Polling Firm Gallup Lands In Legal Hot Water
The Gallup Organization made its name with landmark public opinion polls. The company surveyed everything from presidential elections to religious preferences, branding itself as the most trusted name in polling.
But lately, Gallup's name has been tarnished by a whistle-blower lawsuit and a suspension from winning federal contracts.
Gallup's roots stretch back to 1922, when its founder, George Gallup, was a college junior. He got a summer job interviewing people in St. Louis.
"My assignment was to find out by going house to house ... what newspapers people were taking and what they read in those newspapers, what they liked," Gallup recalled for a program on the "Giants of Advertising."
Gallup thought there was a better way of asking those questions. His innovations became pillars of the polling industry.
Most people don't know ... that the public opinion research side of Gallup is the tail rather than the dog, and I think most of them don't know that the tail's not wagging as well as it used to wag."
"He was a pioneer and he was ethical," says Cliff Zukin, a professor of public policy and political science at Rutgers University. "You know, he did it right. And he made money, but he also contributed to the methodology."
Gallup After The Gallup Family
Gallup and his family owned the company for most of its history, serving as its public face at events such as the People's Choice Awards, where comedian Ray Romano once gave Gallup's son, George Jr., this shout-out:
"I got to tell you, though, folks, if you ever get a chance, catch George live," Romano deadpanned. "'Cause, oh, it's an event. The smoke and the groupies: 'Poll me! Poll me!' "
The Gallup family sold the business about 25 years ago. Today, Zukin says, Gallup is basically a market research company that happens to conduct some public polls.
"Most people don't know ... that the public opinion research side of Gallup is the tail rather than the dog, and I think most of them don't know that the tail's not wagging as well as it used to wag," Zukin says.
For the last two presidential election cycles, some of Gallup's polls have skewed overly Republican, a little further from the mainstream. New rivals have appeared on the scene to claim some of Gallup's glory.
Then came a whistle-blower lawsuit that was filed by a former employee, Michael Lindley, and eventually joined by the U.S. Justice Department.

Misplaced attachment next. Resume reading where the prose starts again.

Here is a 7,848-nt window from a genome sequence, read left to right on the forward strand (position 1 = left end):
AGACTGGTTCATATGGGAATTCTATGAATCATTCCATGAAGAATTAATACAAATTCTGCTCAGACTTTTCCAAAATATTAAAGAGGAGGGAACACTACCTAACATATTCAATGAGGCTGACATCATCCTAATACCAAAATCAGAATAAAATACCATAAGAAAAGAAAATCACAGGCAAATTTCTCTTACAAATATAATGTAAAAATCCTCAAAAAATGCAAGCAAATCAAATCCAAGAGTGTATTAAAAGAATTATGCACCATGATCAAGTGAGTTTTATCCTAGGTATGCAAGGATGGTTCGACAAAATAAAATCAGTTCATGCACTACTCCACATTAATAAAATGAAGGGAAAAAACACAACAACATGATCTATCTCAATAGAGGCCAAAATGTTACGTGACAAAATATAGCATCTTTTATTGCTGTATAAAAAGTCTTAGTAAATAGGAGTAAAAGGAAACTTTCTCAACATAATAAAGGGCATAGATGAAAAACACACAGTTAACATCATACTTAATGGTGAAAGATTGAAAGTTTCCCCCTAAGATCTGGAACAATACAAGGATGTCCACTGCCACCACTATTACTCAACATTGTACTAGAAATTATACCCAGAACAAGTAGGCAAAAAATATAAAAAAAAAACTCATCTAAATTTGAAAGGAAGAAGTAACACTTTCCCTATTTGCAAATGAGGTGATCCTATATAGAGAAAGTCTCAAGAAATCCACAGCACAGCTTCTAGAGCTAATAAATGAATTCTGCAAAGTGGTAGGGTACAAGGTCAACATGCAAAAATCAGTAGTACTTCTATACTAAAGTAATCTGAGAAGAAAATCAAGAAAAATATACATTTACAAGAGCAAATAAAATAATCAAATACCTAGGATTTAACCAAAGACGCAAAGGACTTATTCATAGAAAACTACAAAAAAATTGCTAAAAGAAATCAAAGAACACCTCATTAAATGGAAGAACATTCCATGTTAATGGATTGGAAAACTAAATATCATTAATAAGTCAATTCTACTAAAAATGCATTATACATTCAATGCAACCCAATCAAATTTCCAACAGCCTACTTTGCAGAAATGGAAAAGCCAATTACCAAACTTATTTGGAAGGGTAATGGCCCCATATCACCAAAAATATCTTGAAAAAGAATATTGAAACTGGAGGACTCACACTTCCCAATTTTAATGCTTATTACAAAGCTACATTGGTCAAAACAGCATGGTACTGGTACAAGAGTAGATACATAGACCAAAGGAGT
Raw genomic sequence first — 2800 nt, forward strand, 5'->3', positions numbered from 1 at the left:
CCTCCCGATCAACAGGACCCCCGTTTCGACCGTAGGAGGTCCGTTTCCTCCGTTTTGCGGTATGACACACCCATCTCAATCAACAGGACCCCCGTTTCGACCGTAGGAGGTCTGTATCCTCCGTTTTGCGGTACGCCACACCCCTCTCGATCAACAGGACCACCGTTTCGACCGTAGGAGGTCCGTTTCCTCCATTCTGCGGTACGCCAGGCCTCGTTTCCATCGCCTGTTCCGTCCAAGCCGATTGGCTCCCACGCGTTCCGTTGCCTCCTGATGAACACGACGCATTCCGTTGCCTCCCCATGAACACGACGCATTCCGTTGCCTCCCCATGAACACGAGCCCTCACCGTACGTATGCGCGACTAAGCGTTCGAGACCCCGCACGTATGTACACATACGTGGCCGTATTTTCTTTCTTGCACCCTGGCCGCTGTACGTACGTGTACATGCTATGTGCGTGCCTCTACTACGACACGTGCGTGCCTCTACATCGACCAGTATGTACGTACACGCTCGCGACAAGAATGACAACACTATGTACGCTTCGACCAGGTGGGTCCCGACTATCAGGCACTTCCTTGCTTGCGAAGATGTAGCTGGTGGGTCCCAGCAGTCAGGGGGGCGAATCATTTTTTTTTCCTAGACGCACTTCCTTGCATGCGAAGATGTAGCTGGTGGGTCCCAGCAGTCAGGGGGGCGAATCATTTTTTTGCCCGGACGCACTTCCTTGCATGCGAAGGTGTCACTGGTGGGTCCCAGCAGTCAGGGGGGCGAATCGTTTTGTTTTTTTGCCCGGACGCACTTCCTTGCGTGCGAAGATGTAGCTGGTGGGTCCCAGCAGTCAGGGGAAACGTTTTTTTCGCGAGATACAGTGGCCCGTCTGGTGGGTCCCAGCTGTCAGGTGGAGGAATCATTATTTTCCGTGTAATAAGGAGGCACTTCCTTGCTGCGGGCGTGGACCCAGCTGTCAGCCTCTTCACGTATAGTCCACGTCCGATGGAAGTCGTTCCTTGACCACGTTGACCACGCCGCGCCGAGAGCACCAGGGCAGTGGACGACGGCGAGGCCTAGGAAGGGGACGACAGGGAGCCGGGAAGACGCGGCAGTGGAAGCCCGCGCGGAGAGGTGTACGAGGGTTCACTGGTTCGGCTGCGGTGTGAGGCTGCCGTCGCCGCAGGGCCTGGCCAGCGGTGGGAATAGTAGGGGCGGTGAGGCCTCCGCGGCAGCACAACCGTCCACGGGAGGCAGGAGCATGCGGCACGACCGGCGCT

"The law that this lawsuit is brought under by the government and by Michael Lindley, my client, is the False Claims Act," David Marshall, a lawyer for Lindley, told NPR last November. "It's a 150-year-old law that prohibits defrauding the U.S. government in connection with contracts."
The lawsuit accuses Gallup of overcharging the U.S. Mint and the State Department for research about public demand for new coins and American passports. The Justice Department says Gallup gave the government inflated estimates for the work.
"This is a company that has branded itself and has caused the American people to believe that it is the most trusted name in polling," Marshall told NPR last year. "But as this lawsuit shows ... the company was involved in fraud against the U.S. government, against the taxpayers."
Gallup's lawyer, William Kruse, told NPR last year that Lindley was "a disgruntled employee."
Lawyers for Gallup and the Justice Department met this week to discuss a possible settlement of the case. Court documents signed by both sides indicate they "may be close to resolving this matter."
Meanwhile, Gallup's fighting on another front, too. For the time being, the company has been suspended from winning any new federal contracts. The Federal Emergency Management Agency says it has evidence "indicating a lack of business honesty or integrity."
Earlier this month, Timothy Cannon, a former FEMA official who was set to go work for Gallup, pleaded guilty to a criminal conflict-of-interest charge for steering more than $1 million in work to the company before he left government.
Federal prosecutors built the case with several emails from Cannon and Gallup executives. Cannon is due to be sentenced in April. His lawyer, David Schertler, says Cannon "is looking forward to putting this matter behind him."
Kruse, Gallup's lawyer, said in an email that the temporary suspension is "a normal course of business procedure for the government when allegations arise, even those which are not yet proven in a court of law."
Kruse says Gallup is meeting with authorities to resolve the situation, and he's hopeful the suspension will be lifted soon. Gallup has hired an outside contractor, Debarment Solutions Institute, to evaluate its policies and procedures.
"You do not know what you have till you get in and look at it," says Debarment CEO Bob Meunier. "The government is the one that holds the cards."
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